I wrote for him a post in which I talk about the good and bad things that I do as a writer. You can read it in his blog, mentioned above. In exchange, he sent me a wonderful post about a very important question, a question that not many people know how to answer, or a question that not many people has even considered. Thank you, Scott, for becoming part of my blog experience. Without more preambles, enjoy this excellent post by great author Scott Bury.
------------------------------o----------------------------------- What is a writer?
I began enjoying Cinta García’s blog about a month ago, after I was alerted to it by her Twitter feed and some praise from other writers. Eventually, I invited her to swap guest blog posts with me. I asked her “what are the best thing and the worst thing you’ve done as a writer?” And in response to her question, I’m describing what I think it means to be a writer.
It’s simple. A writer is someone who writes. Cinta, I think, realized that as she was writing her guest post for my blog. She says she never thought of herself as a writer, even though she writes a blog and some very funny absurdist stories, suitable for children or other people with a sense of humour. Now, however, she understands: if you want to call yourself a writer, you have to write.
She’s not the only one to say so: Chuck Wendig of the Terrible Minds blog quite brutally states there’s no such thing as an “aspiring writer.” Writers write. If you don’t write, you’re not a writer.
To me, it doesn’t matter whether someone else publishes your words. It doesn’t matter if you write fiction or journalism or history or self-help. And it doesn’t matter whether you get paid for it or not. If you write down words and somehow, someone else can read them, you are a writer.
There are many writers who are not recognized by the traditional, legacy publishers—not just the “Big 6,” but also hundreds of smaller and mid-sized businesses who are chasing that vanishing profit margin in print books. But I recognize the talent of writers like RS Guthrie, Alan McDermott, Kathy Lynn Hall, Bert Carson, Jo VonBargen, James Wallace Birch, David Mark Brown, Russell Blake, David Mark Brown, Andy Holloman, Will Granger ... and Cinta García. There are far too many to list.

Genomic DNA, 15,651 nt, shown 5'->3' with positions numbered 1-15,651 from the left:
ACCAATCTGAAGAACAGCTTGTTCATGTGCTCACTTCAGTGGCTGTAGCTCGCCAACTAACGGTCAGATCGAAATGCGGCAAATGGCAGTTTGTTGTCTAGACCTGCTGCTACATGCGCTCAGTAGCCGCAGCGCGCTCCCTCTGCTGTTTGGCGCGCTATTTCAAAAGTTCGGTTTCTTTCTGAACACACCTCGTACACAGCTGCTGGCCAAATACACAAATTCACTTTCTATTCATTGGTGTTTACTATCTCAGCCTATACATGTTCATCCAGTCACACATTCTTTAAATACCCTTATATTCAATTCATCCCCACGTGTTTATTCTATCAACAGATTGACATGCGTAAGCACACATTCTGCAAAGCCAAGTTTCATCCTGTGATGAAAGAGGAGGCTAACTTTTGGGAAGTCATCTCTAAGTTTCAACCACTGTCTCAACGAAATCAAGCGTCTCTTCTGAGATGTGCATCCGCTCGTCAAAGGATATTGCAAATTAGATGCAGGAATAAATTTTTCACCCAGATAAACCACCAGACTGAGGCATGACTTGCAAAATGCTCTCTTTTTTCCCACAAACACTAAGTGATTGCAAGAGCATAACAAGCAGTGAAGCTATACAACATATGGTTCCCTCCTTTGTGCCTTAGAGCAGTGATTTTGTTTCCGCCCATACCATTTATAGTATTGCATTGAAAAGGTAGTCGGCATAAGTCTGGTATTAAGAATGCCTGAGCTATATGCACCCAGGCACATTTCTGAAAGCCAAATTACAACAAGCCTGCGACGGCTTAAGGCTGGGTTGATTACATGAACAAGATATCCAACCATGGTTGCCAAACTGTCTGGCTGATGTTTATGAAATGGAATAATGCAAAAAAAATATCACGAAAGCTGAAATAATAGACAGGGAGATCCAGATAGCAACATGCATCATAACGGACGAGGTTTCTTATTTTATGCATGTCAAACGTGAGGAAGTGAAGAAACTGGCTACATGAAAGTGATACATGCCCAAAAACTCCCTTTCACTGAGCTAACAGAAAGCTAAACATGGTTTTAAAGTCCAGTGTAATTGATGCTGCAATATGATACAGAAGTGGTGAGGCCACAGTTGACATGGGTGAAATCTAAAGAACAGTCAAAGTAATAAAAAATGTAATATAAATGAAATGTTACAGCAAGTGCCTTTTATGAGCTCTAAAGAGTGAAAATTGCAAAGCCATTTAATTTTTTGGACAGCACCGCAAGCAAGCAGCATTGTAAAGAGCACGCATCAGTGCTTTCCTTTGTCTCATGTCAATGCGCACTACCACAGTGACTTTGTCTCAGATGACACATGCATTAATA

While some betray varying degrees of skill and command of English grammar and rules, they all have the talent to tell stories and keep an audience’s attention. They’ve all imposed the self-discipline to craft a story, essay, report, poem or novel. What’s more, they’ve all taken the brave step of bringing it out to the world, and are willing to take the criticism, invective, lunacy and occasionally praise that will come their way as a result. In fact, they ask for it.
All writers do. It’s just part of the job.
Somehow, I have fallen within the attention circle (if I can coin a term) of this group. I can’t tell you how proud and inspired I feel when I find my name or my blog mentioned by one of these people.
To answer Cinta’s question: why do I write? Like her, I need to.
I have been a professional writer for close to 30 years now. I recently published my first novel, The Bones of the Earth, but it’s far from being the first fiction I ever wrote. And I’ve been blogging at Written Words for years (although I admit that I’ve only gotten around to blogging regularly in the past 10 or 12 months).
Why do I write fiction? Because I want to tell stories that have not been written before. Sure, the themes are universal: boy meets girl, kill the king, fish out of water revenge, you know the rest. But I like to think that my fiction tells these stories in new combinations and new ways that have not been written before.
Do I succeed? I’ve succeeded in putting a novel together. I’ve succeeded in the mechanical part of publishing it in e-book form, and my proof should be arriving from CreateSpace soon.
I’ve also published some shorter material, and succeeded in the mechanics of e-publishing, too.
And I’ve succeeded to the extent that that few people who have read these works so far tell me they like them. I have not heard or read any negative reviews, yet. Maybe I’m not looking hard enough.
The thing that makes me most feel successful about my writing happens when a reader shows me that they really get the story, so when a reader mentions my main character’s social awkwardness or the historical aspects of the story, I feel great.
I doubt that I’ll ever get rich from my stories, but the stories, themselves, are the real reason I write.